Don't cry, don't cry, don't cry, don't cry, don't cry, I told myself over and over as we walked toward the kennel and our new dog. (Not the right dog!) Despite my strict orders to myself, my eyes were stinging just a bit as we reached the cage, and there was a suspicious lump in my throat. I wasn't crying, though. It was just a dog. The eye-stinging must have been allergens from all the different animals in the place, and the throat thing - well, I'd probably better have that checked out, I told myself. Probably a tumor.
I was not crying. I would not cry. I was absolutely not choked up. It was just a dog.
The guy at the front of the kennels broke into a grin when he saw our pickup tag.
"So, you're adopting today, eh?"
"Yeah," I had to clear my throat. Damn tumor. "Yeah," I repeated in a more normal voice, "It's that little brown cocker spaniel over there."
I almost lost it on the word "brown," but I took a few deep breaths and tried to remain calm.
"Oh, that one! Yeah, him and his sister are the greatest dogs!" He leaned toward us conspiratorially. "You the one that brought them in?"
I told him I was, and related a little bit of the story about finding them on campus, while he shook his head.
"I can't believe people would let dogs like that just go," he said sadly. "They probably had a litter of puppies, and the cute little puppies got a bit bigger, and weren't so cute anymore, so the people just trashed 'em. Unbelievable."
The guy seemed pretty approachable, so I thought I'd take a chance on reassuring myself a bit.
"Hey, do you know who got the black one? Do you remember seeing them at all?" I didn't really hold out much hope for that, since these guys see a lot of dogs and a lot of people, but I had to at least ask.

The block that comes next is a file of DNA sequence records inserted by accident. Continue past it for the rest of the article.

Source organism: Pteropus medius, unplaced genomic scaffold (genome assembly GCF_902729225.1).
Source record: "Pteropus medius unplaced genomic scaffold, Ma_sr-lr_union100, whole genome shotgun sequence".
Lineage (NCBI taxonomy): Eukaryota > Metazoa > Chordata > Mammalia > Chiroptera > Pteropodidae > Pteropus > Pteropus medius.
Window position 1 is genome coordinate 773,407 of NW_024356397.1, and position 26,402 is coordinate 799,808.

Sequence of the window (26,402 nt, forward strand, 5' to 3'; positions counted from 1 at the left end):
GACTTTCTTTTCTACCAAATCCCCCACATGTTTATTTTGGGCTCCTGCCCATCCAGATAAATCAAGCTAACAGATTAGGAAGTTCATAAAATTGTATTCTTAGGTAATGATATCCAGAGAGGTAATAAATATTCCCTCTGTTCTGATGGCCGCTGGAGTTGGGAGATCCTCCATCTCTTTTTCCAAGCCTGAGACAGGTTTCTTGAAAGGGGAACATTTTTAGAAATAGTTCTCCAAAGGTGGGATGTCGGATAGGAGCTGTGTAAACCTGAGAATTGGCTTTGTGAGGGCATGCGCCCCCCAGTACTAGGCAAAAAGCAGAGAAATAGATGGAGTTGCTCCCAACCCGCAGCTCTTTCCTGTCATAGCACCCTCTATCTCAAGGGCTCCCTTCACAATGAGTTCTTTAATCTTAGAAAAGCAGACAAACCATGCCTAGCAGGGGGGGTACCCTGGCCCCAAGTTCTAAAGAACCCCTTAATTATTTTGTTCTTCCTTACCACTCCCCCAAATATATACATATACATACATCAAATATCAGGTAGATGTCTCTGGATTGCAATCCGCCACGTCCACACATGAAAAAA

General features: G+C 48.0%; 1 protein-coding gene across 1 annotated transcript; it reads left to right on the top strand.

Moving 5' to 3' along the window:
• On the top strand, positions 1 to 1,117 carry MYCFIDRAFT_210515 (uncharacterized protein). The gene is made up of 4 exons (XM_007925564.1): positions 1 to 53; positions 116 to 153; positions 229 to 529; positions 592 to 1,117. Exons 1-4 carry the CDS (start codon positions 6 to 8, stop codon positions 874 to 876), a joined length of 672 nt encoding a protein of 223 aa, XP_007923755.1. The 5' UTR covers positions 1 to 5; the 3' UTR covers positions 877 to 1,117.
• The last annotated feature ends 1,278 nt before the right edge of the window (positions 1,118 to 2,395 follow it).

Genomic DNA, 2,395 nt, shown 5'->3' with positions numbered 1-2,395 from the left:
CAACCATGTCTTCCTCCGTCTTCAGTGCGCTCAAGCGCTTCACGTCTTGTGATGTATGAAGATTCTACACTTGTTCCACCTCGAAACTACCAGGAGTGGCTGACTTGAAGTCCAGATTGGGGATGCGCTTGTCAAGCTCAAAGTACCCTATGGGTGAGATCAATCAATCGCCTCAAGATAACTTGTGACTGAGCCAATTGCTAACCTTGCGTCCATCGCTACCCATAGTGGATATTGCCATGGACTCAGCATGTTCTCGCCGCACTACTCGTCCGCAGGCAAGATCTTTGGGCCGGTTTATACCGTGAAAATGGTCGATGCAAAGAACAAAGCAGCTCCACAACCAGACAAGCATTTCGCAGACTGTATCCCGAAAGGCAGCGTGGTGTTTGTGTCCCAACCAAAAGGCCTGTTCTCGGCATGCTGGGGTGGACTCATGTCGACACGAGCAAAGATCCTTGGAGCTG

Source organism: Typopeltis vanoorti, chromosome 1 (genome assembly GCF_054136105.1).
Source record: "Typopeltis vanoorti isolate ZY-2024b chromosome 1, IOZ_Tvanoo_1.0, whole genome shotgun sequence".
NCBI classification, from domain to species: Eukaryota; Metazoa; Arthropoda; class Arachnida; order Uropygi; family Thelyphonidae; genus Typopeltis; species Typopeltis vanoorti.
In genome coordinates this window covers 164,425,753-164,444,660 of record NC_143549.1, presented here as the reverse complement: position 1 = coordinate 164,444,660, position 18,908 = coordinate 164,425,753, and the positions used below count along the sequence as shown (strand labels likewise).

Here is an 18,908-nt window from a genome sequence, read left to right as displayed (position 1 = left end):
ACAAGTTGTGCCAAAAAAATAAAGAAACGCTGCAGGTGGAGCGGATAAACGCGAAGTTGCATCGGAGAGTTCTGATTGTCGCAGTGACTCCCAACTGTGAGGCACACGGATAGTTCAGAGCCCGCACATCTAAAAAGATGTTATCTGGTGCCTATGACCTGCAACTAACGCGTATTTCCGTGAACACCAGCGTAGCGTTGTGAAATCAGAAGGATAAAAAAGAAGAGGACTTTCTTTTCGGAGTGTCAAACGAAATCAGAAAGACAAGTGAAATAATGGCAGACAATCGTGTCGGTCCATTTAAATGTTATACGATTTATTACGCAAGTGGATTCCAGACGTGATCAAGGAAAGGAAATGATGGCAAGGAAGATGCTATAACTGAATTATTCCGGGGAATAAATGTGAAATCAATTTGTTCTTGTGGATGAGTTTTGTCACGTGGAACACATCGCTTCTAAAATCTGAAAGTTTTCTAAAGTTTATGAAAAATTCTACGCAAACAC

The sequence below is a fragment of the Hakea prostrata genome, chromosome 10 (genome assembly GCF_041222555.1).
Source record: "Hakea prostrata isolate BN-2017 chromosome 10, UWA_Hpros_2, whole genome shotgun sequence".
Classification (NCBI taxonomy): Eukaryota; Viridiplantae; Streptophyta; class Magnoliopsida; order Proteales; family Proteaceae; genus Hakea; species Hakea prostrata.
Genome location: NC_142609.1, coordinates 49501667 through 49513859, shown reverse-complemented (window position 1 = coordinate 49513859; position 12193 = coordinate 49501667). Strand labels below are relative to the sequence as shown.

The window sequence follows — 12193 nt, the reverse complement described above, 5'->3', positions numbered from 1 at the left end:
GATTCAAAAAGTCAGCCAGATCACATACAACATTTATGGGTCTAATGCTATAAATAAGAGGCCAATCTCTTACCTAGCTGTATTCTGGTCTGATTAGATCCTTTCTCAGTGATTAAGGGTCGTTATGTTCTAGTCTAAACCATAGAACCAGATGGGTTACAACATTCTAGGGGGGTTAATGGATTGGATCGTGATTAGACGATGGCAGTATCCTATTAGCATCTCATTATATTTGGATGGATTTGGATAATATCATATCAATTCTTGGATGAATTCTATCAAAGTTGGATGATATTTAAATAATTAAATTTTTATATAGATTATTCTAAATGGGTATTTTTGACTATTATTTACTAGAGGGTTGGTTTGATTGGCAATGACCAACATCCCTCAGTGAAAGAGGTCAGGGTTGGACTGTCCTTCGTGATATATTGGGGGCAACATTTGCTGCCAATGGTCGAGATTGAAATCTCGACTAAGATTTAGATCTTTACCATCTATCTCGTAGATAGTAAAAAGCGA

"Oh, it's funny you should ask," he replied. "There was this whole family that came in: Mom, Dad, three kids around 10 to 15 or so. I remember it because they just sort of descended en masse like they were on a mission or something. They had to have a dog. They had to have the RIGHT kind of dog. They had to have a dog that they ALL liked, and the dog had to like them. They were here for like two hours solid going through and talking to like every single dog in the place. When they got to those guys, they were all like, THIS is the dog! We love this dog! They were all talking baby talk to her, and the dog was just thrilled, you could tell. The funniest thing was the husband, though: the guy was like 6'2", built like a pro-wrestler - looked like he could eat nails for lunch, and he was down there all 'Who's a little fluffy girl? Who's a pretty puppy?' God, it was hilarious! I wish I had a video of that!"
Well, of course they loved that dog. So did I. The family obviously had good taste. I felt a little better about the situation - at least my beloved stray was going to a good home. Honestly, if a 6'2" guy that looks like The Rock was talking baby talk about "fluffy girl" and "pretty puppy," there was probably going to be some love in that family.
The tumor in my throat seemed to be subsiding a bit. Good. I probably wouldn't need radiation therapy then, and as an added benefit, my eyes weren't stinging nearly as much. I must be getting used to the allergens.
I forced a chuckle. "I wouldn't mind having a video of that, myself," I told him.
It was pretty much time. Time to say goodbye to one friend, and welcome home to a new one. I will admit, though, I was still a little uneasy about how this would work out.
But Charlie wanted the brown one, so I hoped for the best. The guy grabbed the appropriate keys, and led us to the cage where the dogs were.
"Hey, say hello to your new Mommy and Daddy," he told the brown one as he slipped a leash through the gate.
To be continued ...